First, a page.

When you set out to make steel, you didn’t worry about what was going to go into the river.

We decided to make steel a certain way. We decided to make cars a certain way. Over time, we learn of unintended consequences, yet we rarely go back and change the original process. We’ve already made huge investments in steel mills or factories. So, instead, we try to convince government not to stop us from, say, putting CO2 into the air or we buy a technology which deals with the problem after we’ve created it.

Industry has to learn how to deliver zero carbon emissions by 2050, while increasing output by three times in order to meet the demands of consumers in the world’s developing nations.

JO: How has lock-in affected energy consumption specifically?

Steve Evans: A lot of lock-in is due to decisions made during the Industrial Revolution. During the Industrial Revolution, the cost of energy came down because of improving technology. Consequently, we became lazy about our consumption of energy.

Copper mining is a good example. One hundred years ago, we expanded copper production by mining below the ground. In the past, we had mined it from quite near the earth’s surface. Now, we literally move mountains to mine copper because of its lower density in the earth. The cost of the machinery and energy required to dig a mountain is now cheaper than sending a man down a mineshaft to chip copper away. So, now, we’re eating bigger pieces of the earth to access the same quantity of the element. Paradoxically, the cheaper we’ve made energy, the more energy we use. It’s the consequence of the Jevons paradox.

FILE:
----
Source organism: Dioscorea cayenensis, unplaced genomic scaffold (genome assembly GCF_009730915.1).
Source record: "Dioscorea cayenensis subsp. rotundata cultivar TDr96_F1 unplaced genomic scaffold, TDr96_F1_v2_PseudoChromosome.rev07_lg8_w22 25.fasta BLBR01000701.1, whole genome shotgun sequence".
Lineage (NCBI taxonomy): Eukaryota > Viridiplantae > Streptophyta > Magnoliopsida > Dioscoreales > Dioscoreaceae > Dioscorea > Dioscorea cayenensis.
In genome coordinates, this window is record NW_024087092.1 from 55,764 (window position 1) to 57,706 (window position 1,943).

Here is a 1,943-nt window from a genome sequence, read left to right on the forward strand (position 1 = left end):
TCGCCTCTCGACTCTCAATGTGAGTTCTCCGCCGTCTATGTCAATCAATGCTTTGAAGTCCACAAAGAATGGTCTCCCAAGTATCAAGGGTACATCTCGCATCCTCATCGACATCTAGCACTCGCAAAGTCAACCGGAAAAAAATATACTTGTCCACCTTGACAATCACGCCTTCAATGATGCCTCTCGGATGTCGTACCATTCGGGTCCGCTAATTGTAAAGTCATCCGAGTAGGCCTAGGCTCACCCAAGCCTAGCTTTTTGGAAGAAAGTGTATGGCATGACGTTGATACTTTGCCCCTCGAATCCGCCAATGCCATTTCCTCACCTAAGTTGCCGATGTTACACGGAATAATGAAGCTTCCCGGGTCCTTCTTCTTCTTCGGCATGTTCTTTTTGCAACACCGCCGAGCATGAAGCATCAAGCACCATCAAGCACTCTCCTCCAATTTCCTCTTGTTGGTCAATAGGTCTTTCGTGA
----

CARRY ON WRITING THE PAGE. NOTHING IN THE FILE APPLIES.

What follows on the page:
Too often, our considerations of efficiency are dominated by labor and capital, because the true costs of water, energy and raw materials are too low and don’t include the external costs to society. Imagine: we’re going to have 8 billion workers soon. Why are we trying to be labor efficient?

At a systems level, it’s actually moronic.

Why are we trying to make something that is abundant the focus of our reduction? We should be focusing on non-abundant things, like copper and water. We should be replacing water with people, but for 200 years we’ve been replacing people with other stuff. We need to flip that.

I know how to achieve labor and capital efficiency because I’m a trained production engineer. But I didn’t get a minute’s training about either energy or water efficiency. During the 1970s, that wasn’t considered important. But we are the leaders now—and we have not yet altered our way of thinking.

JO: So how can we achieve sustainability? You’ve laid out a lot of challenges. What are the solutions?

Steve Evans: A lot of energy reduction can come simply: from switching stuff off.

Over the span of 14 years, Toyota reduced its energy use by 8 percent per annum. Those energy savings came from small continuous improvements based on applying Kaizen to energy use. But they also went around doing what I call: “Stop doing stupid stuff!” One of their simple rules was “no production = no energy use.” They had already reduced energy use by 77 percent before arriving at that crude, simple idea!

If all the factories within an industry improved their efficiency to half the level of the leader in their industry, they would achieve 12 percent more profit, 15 percent more jobs and 4.5 percent less GHGG. Those numbers apply across all industrial sectors in the UK (and the world, actually).